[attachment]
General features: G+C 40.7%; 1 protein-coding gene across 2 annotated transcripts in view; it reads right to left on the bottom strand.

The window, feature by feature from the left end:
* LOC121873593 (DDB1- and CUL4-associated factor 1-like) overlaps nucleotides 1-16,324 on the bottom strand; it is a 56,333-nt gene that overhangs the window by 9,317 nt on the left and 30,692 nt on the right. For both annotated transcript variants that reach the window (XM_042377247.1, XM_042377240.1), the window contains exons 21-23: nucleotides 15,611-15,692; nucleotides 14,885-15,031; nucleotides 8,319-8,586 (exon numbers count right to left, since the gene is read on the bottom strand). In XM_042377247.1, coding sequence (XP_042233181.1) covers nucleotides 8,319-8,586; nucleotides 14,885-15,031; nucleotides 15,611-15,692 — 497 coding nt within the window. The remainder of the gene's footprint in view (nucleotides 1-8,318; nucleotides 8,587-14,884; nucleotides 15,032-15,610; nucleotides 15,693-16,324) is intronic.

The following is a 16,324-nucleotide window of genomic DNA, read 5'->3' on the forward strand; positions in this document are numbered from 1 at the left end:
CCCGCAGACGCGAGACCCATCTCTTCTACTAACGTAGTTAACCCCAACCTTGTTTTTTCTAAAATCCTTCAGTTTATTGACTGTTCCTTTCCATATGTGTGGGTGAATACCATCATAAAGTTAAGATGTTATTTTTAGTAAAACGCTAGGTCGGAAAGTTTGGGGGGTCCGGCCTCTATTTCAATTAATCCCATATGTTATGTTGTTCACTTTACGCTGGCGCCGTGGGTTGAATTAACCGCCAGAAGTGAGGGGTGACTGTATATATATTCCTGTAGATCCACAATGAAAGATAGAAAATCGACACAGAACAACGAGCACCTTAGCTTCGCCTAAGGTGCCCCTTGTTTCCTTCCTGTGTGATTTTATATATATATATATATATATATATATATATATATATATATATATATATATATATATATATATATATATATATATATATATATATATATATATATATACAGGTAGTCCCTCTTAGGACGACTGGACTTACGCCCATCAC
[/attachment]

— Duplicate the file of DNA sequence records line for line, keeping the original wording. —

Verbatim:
General features: G+C 40.7%; 1 protein-coding gene across 2 annotated transcripts in view; it reads right to left on the bottom strand.

The window, feature by feature from the left end:
* LOC121873593 (DDB1- and CUL4-associated factor 1-like) overlaps nucleotides 1-16,324 on the bottom strand; it is a 56,333-nt gene that overhangs the window by 9,317 nt on the left and 30,692 nt on the right. For both annotated transcript variants that reach the window (XM_042377247.1, XM_042377240.1), the window contains exons 21-23: nucleotides 15,611-15,692; nucleotides 14,885-15,031; nucleotides 8,319-8,586 (exon numbers count right to left, since the gene is read on the bottom strand). In XM_042377247.1, coding sequence (XP_042233181.1) covers nucleotides 8,319-8,586; nucleotides 14,885-15,031; nucleotides 15,611-15,692 — 497 coding nt within the window. The remainder of the gene's footprint in view (nucleotides 1-8,318; nucleotides 8,587-14,884; nucleotides 15,032-15,610; nucleotides 15,693-16,324) is intronic.

The following is a 16,324-nucleotide window of genomic DNA, read 5'->3' on the forward strand; positions in this document are numbered from 1 at the left end:
CCCGCAGACGCGAGACCCATCTCTTCTACTAACGTAGTTAACCCCAACCTTGTTTTTTCTAAAATCCTTCAGTTTATTGACTGTTCCTTTCCATATGTGTGGGTGAATACCATCATAAAGTTAAGATGTTATTTTTAGTAAAACGCTAGGTCGGAAAGTTTGGGGGGTCCGGCCTCTATTTCAATTAATCCCATATGTTATGTTGTTCACTTTACGCTGGCGCCGTGGGTTGAATTAACCGCCAGAAGTGAGGGGTGACTGTATATATATTCCTGTAGATCCACAATGAAAGATAGAAAATCGACACAGAACAACGAGCACCTTAGCTTCGCCTAAGGTGCCCCTTGTTTCCTTCCTGTGTGATTTTATATATATATATATATATATATATATATATATATATATATATATATATATATATATATATATATATATATATATATATATATATATATATATATATACAGGTAGTCCCTCTTAGGACGACTGGACTTACGCCCATCAC